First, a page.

(China, Ming Dynasty)
Madonna and Child
Missionary-Ethnological Museum, Inv. AS 10059
Most likely by a Chinese artist, this work bears the inscription
Da Ming Nian Zhi, meaning, “executed at the time of the great
Ming” (1368-1644) which would theoretically allow for a datation
anywhere between 1549 (Francis Xavier attempts to enter China) and 1644.
More realistically, the date of origin should be fixed at a time between
1600 and 1620. This piece is unique not only because of its physical
appearance, but also for its theological message of inculturation. It is
carved from an elephant tusk, and features in limited space Mother and
Child, her scepter, two angels, and a dragon, not to mention the many
decorative accessories. As an example of the latter, see the lotus
flowers adorning Mary’s dress, symbolizing longevity and purity. The
delicate chromaticism and finely carved features, as well as the
harmonious integration of the sculptural form with the physical reality
of the tusk, are indicative of high quality art and exquisite
craftsmanship. The sculpture was a gift to Pope Paul VI, and until 1973
embellished the Pontifical Antechamber.
The Mother of Mercy
To enter into fruitful religious dialogue with Buddhism, experts in
Asian theology advise to highlight mercy and passion. These two themes
are representative of Buddhist doctrine. Avalokitesvara, or Buddha, has
suffered ascetically in order to free people from the pains of earthly
existence. This sculpture goes one step further. It blends into one
Mary, mother of Mercy and Guanyn or Gwan- Um. In China and Korea,
Avalokitesvara was represented in feminine form, and is venerated as a
gentle and compassionate “Madonna” called Guanyn (China) and Gwan-Um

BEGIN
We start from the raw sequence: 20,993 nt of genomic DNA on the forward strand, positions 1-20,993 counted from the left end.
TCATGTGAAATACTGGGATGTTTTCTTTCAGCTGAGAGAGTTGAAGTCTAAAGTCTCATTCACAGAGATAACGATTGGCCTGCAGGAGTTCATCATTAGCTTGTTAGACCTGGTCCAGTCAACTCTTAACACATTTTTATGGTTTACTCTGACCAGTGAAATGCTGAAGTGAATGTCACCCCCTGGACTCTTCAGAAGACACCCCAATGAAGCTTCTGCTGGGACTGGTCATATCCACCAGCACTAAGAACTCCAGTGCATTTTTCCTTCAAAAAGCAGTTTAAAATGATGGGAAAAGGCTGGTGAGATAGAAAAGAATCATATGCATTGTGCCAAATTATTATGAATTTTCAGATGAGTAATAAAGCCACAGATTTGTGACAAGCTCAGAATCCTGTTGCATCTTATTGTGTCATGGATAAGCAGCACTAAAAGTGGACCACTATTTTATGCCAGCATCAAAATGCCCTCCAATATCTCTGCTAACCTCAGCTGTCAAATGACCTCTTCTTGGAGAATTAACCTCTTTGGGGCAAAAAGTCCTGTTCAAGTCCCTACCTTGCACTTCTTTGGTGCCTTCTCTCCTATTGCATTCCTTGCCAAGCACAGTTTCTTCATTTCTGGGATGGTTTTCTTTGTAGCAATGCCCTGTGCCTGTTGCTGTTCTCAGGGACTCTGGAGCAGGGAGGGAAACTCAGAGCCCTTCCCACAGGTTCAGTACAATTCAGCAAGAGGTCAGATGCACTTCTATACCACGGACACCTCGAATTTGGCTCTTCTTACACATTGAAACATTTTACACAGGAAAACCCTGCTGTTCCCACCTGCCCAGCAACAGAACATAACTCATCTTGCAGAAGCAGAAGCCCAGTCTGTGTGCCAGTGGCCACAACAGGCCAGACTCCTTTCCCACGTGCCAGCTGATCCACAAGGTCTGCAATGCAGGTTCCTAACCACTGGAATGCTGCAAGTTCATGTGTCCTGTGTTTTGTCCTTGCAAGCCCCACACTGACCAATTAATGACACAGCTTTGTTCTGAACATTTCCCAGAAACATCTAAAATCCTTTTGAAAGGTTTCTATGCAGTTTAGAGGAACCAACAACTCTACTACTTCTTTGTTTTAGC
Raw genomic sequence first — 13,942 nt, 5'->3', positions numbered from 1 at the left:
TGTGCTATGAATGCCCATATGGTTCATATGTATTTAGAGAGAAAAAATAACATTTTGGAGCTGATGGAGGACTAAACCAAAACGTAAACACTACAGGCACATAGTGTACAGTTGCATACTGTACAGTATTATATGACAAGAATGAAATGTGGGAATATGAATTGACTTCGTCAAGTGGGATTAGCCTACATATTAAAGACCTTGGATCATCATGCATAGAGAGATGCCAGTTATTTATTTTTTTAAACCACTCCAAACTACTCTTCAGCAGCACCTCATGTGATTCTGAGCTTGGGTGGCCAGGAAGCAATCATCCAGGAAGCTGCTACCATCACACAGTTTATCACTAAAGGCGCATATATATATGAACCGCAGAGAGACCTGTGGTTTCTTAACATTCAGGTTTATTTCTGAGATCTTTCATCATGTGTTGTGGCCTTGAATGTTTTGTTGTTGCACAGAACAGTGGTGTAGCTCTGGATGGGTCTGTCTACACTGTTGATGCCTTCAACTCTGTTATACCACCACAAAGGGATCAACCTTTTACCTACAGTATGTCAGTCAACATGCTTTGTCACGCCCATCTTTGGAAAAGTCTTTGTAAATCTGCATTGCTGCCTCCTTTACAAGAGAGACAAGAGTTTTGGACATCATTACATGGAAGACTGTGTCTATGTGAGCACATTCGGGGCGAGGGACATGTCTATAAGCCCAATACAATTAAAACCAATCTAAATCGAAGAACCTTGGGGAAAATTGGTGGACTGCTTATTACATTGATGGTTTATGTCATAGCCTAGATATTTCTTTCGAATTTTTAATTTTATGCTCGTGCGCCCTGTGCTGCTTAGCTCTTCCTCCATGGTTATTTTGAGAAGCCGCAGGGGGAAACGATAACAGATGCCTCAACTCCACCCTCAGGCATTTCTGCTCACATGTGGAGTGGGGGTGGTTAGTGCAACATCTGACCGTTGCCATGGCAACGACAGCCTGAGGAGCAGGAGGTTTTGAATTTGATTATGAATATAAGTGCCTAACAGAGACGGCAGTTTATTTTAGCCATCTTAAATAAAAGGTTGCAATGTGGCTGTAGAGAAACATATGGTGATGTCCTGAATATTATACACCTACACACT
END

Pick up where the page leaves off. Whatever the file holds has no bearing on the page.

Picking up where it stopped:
(Korea). She is described as a model of mercy and may be compared to
Mary, Mother of Mercy. Like Mary, she dedicates her personal mission to
mercy, as mother of everyone. Sculpting his Madonna and Child, the
artist was inspired by Guanyn. She is frequently depicted with a child
in her arms, riding a dragon. Placed in front of waterfalls or on rocks,
she leads stranded sailors to safety. The artist added two little angels
to give the sculpture a more pronounced Christian character.
There are, of course, differences between Guanyn and Mary. Guanyn is
not a historical person. Legend describes her as a princess, Miao Shan.
As idealized woman, she personifies the Buddha in Mahayana Buddhism, but
she is not a goddess, just as Mary should not be mistaken with a
feminine face of God. Guanyn is the bodhisattva Avalokitesvara among
many other boddhisattvas. Her mission is mercy and she leads to Nirvana.
Mary’s mercy leads to the Cross, the source and reason of God’s mercy.
For more information:
Consult the exhibit catalog:
The Mother of God:
Art Celebrates Mary, pp. 120-121.
View more information on
The Mary Page: